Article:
Another question: if the song is produced by the publisher using AI to replace the original voice in the White Hair by Jay Zhou with the voice of Sun Yanzi, should the publisher have licenses for the audio recording maker’s right and the performer’s right of Jay Zhou relating to the original voice in the White Hair by Jay Zhou? It was reported that an expert believed that “AI imitation, publication or display of a singer’s voice is an infringement of the singer’s performer’s right”.
In my personal opinion, as stated above, the performer’s and the audio recording maker’s are neighboring rights, so with no restrictions in Copyright Law, use of AI to replace original voice with other person’s voice in audio or video products should not be found as infringement. The use of the original backing music in the White Hair sung by “AI Sun Yanzi” without authorization might be found as infringement.
The above parts are limited to current acts of “AI Sun Yanzi”, i.e., acts of internet users using AI for publishing and producing songs like ones sung by Sun Yanzi on their own, not involving the use of such songs for commercial purposes such as sale of albums and advertisement. A commercial use of Sun Yanzi’s voice to train AI, produce songs, etc. could violate the Unfair Competition Law and be found as unfair competition acts against generally accepted business ethics. If Sun Yanzi seek protection of her rights, the producer and the publisher might face a large amount of compensation.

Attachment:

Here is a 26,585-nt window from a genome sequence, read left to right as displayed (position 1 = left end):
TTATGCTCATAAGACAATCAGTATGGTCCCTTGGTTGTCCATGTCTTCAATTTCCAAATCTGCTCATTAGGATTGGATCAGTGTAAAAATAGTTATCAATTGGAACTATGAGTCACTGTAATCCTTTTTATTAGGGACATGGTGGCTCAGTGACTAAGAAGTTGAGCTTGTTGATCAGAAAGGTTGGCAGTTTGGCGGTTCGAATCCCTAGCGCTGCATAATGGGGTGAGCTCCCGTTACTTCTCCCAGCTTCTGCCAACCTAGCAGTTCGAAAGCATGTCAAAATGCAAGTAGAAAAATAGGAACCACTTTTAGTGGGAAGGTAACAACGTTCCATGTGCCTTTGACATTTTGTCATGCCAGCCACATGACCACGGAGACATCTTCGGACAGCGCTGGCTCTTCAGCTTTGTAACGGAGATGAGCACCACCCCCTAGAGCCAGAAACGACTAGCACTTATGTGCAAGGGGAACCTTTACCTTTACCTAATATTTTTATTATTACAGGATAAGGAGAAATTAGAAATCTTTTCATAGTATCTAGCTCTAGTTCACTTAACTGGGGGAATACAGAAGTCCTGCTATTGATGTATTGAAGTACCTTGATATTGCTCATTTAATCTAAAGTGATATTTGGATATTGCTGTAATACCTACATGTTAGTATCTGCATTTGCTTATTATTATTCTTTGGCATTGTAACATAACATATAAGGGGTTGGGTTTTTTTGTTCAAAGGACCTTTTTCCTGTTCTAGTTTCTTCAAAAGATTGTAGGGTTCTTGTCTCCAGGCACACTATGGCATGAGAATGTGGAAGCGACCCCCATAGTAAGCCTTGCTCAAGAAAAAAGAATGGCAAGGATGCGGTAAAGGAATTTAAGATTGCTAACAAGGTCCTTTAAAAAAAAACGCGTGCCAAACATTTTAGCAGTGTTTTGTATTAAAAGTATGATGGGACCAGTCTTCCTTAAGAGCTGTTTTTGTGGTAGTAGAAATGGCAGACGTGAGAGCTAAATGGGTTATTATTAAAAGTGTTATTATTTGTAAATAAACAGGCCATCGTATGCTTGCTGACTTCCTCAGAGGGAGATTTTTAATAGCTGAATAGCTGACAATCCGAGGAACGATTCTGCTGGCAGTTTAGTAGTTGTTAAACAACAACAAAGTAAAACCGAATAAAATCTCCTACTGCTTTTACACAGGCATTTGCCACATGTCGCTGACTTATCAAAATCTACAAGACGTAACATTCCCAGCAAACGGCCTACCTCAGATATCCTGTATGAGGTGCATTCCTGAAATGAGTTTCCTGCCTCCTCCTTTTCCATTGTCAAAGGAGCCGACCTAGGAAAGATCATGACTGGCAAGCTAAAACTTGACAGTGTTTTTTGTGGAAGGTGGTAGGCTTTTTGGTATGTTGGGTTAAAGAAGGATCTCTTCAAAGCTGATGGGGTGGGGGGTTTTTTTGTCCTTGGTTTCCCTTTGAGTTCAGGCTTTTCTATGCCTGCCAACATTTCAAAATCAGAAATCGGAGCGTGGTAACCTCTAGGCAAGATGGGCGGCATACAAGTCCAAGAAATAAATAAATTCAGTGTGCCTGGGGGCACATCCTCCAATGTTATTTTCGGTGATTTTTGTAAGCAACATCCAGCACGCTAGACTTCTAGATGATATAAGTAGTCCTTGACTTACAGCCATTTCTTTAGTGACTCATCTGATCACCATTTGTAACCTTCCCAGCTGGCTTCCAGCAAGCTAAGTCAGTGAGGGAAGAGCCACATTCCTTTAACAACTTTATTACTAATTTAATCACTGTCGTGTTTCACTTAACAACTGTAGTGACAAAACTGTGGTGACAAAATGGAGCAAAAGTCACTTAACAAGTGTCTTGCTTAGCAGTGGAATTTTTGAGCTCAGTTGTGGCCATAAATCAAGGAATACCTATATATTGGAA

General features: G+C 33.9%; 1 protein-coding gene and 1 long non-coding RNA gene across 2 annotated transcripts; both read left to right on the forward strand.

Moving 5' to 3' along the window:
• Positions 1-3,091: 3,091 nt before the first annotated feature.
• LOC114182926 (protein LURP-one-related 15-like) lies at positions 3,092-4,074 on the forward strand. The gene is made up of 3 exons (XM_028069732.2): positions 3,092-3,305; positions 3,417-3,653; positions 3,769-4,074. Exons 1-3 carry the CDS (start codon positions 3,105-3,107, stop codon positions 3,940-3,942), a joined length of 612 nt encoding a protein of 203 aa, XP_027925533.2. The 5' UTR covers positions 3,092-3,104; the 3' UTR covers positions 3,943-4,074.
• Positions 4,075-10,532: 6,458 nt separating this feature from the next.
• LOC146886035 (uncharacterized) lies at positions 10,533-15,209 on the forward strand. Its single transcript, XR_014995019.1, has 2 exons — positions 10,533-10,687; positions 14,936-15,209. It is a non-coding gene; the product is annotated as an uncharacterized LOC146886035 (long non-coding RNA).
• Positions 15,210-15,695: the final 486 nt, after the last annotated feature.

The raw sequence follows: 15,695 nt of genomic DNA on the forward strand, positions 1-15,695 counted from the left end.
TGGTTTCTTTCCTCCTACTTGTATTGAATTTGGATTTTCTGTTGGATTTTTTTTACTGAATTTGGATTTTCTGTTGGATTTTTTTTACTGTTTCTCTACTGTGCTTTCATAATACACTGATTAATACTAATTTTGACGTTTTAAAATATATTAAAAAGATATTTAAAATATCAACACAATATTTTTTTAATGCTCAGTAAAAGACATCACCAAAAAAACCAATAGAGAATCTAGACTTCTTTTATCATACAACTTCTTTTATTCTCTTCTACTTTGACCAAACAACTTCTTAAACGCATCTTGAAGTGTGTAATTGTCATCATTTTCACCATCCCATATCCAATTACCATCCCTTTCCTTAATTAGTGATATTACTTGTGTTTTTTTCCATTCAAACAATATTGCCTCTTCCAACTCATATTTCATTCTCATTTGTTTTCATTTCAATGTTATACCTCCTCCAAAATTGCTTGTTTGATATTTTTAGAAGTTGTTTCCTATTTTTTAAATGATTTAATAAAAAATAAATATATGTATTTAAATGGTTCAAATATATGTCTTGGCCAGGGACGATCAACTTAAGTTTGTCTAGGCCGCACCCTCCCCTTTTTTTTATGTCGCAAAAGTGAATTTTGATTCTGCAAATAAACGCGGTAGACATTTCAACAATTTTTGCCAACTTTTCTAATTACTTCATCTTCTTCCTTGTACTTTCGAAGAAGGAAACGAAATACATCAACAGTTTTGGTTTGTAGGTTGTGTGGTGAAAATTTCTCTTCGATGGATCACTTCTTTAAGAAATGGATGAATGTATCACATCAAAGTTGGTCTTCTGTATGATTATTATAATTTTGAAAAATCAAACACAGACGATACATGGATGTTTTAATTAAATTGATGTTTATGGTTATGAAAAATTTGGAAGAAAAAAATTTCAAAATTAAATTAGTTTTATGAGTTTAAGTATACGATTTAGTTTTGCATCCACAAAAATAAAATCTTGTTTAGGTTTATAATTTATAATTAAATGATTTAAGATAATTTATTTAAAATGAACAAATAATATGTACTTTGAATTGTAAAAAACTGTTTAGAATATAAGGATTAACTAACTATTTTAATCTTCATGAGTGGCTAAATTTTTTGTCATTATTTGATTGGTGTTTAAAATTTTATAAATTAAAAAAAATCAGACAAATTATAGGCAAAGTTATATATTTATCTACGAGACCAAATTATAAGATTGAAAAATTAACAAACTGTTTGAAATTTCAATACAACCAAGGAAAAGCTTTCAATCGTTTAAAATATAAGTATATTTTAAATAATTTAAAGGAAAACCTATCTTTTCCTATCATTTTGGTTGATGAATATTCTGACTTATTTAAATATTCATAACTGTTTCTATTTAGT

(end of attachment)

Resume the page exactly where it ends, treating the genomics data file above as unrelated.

Question 3: Does “AI Sun Yanzi” infringe Sun Yanzi’s personal rights?
In Civil Code, a civil entity’s personal rights are protected by law and cannot be harmed by any organization or person. Names, portraits and voice are part of the personal rights. The online publication of songs by “AI Sun Yanzi” in the name of Sun Yanzi involves personal right protection issues.
In Civil Code, no person can infringe other’s name by misuse or falsification. I don’t think that “AI Sun Yanzi” used her name to publish songs generated by AI using her voice in a way that infringed her name by misuse or falsification.